• The Chemistry of Nail Polish

The Chemistry of Nail Polish – Polymers, Plasticisers and Pigments

By |April 6th, 2017|

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Painting your nails with nail polish might not seem like a particularly complex chemical process, but there’s much more to it than meets the eye. Polymerisation, thixotropic agents, solvents and thermochromism are all terms you might expect to hear more frequently in a lab than in a nail salon, but they can all crop up in relation to nail polish. In this graphic and article, we take a look at the different chemistry that comes together to colour your nails.

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  • 17-04-03 This Week in Chemistry

This Week in Chemistry – A Tiny Fish’s Opioid Venom, and Isotope Information on Mars Atmosphere Loss

By |April 3rd, 2017|

Here’s the weekly summary of both new chemistry research and studies that have been in the news. This week features news on the opioid-based venom of a small tropical fish, how information on argon’s isotopes provides hints as to the demise of the Martian atmosphere, and more. As always links to further articles and original research papers are provided below.

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  • The New Pound Coin Composition

What’s the new 12-sided £1 coin made of?

By |March 28th, 2017|

Today the new £1 coin is released in the UK. I threw a quick graphic together to take a look at what’s known about its composition and why it’s being introduced. 

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  • Combating Chemoresistance by Targeting DNA Repair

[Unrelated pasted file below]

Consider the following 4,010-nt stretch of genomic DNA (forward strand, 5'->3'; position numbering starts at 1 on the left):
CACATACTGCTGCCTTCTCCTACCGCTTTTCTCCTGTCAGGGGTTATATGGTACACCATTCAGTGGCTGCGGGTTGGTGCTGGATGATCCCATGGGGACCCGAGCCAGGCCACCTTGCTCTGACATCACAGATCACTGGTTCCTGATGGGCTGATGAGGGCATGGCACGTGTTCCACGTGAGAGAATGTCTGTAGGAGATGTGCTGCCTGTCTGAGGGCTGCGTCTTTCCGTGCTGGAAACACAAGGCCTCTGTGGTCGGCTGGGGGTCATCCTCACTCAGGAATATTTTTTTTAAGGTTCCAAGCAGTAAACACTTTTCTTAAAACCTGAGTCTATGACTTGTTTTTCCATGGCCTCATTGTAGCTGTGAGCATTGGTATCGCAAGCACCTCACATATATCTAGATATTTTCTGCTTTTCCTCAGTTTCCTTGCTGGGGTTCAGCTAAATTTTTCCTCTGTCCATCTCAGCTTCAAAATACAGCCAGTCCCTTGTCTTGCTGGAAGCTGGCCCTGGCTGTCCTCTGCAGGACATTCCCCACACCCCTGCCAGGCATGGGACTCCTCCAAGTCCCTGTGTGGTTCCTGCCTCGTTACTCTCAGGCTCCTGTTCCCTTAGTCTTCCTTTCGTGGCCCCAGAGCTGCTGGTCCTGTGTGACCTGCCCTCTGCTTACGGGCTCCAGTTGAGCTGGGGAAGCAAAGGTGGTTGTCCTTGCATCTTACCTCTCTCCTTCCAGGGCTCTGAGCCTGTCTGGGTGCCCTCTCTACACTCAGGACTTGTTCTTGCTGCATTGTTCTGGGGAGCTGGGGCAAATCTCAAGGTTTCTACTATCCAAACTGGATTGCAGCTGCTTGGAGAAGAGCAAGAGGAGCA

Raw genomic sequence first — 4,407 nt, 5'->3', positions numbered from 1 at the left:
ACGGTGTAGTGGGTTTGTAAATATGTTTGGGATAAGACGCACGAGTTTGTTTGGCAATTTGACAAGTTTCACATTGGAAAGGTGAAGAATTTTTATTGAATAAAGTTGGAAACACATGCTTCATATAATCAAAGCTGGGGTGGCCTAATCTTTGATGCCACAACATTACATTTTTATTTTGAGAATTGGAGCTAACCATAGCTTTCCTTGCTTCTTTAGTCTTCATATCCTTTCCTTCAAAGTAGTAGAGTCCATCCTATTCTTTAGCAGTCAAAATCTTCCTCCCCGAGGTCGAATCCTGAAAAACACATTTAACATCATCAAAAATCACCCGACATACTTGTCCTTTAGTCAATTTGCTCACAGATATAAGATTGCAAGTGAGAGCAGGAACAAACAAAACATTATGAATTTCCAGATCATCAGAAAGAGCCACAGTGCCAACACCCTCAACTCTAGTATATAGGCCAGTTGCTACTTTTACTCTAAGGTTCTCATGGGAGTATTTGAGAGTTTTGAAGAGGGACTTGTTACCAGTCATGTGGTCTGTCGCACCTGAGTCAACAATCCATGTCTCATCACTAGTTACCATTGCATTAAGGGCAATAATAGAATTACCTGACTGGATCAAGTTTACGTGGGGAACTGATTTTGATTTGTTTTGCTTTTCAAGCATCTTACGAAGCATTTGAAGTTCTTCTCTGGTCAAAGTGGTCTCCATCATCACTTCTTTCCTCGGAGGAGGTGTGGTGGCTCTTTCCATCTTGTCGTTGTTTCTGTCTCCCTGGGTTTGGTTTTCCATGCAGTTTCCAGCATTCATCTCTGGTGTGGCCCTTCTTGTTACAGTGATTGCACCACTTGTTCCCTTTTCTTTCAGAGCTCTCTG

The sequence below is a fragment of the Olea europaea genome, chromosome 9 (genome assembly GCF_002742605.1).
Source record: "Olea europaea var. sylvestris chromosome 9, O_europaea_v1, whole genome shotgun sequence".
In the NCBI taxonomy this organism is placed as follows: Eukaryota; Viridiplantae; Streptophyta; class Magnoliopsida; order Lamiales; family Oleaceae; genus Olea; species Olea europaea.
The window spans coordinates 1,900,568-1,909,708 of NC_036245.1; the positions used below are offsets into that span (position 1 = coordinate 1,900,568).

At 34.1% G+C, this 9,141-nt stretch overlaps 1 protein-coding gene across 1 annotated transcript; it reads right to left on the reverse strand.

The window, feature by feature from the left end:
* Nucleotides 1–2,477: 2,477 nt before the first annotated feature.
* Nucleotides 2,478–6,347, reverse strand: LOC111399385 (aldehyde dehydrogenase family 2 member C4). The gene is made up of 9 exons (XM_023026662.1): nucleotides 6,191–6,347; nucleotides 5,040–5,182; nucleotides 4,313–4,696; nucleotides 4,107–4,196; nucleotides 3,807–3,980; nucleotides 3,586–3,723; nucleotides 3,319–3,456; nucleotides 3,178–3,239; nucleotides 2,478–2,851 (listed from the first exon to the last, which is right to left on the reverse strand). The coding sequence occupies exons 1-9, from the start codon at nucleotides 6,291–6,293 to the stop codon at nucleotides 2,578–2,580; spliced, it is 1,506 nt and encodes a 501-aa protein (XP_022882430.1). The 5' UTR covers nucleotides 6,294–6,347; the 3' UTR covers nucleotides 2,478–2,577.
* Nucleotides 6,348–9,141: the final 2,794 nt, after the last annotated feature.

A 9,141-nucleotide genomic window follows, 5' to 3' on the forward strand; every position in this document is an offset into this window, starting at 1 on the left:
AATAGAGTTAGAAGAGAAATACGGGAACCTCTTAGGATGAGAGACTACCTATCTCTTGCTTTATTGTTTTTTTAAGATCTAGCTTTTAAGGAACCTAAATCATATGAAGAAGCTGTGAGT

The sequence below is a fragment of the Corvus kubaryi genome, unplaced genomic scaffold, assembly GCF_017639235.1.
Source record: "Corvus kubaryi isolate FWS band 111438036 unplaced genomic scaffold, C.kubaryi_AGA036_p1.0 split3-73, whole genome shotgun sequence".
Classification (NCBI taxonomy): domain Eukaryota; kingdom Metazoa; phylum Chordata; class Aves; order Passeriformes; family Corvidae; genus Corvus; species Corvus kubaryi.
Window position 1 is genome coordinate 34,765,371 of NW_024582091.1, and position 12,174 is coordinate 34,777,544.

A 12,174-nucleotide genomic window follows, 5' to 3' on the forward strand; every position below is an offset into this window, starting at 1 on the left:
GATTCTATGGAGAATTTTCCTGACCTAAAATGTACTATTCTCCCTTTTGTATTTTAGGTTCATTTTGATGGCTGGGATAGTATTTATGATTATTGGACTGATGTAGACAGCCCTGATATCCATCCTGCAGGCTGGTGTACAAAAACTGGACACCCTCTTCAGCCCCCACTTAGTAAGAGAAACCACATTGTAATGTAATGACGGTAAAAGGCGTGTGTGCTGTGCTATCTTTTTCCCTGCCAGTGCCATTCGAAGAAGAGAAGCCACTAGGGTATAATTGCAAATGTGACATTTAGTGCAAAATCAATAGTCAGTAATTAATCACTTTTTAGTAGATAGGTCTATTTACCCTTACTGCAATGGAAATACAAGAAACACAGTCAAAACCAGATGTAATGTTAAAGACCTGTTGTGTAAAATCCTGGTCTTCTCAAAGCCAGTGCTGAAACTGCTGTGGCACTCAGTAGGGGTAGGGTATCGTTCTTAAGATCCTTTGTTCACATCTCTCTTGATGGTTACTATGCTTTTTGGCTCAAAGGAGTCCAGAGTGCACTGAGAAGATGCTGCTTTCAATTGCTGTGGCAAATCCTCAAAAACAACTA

Combating Chemoresistance: Blocking DNA Repair to Fight Cancer

By |March 27th, 2017|

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In 2012, the most recent year for which the information is available, there were 8.2 million cancer-related deaths worldwide. Chemotherapy is a common treatment resort, but it’s by no means a magic bullet, and this is often due to chemoresistance. This latest Chemunicate graphic, made on behalf of Thomas Fleming at the University of Oxford, looks at how understanding this process can help chemists develop new drugs to tackle the problem. 

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  • 17-03-26 This Week in Chemistry

This Week in Chemistry – Countering TB Antibiotic Resistance, and Cleaning Water with Fruit Peels

By |March 26th, 2017|

Here’s the weekly summary of both new chemistry research and studies that have been in the news. This week features news on how a small molecule can circumvent TB-causing bacteria’s resistance to an antibiotic, how water can be cleaned using a material generated from waste fruit peels, and more. As always links to further articles and original research papers are provided below.

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  • World Tuberculosis Day

World Tuberculosis Day – Statistics, Symptoms, and Treatment

By |March 24th, 2017|

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24 March is World Tuberculosis Day. Tuberculosis is curable and preventable – yet 1.8 million people died as a result of it in 2015 alone, meaning it ranks alongside HIV as the world’s most deadly infectious disease. This graphic take a look at the basics of the disease, and how it can be treated.

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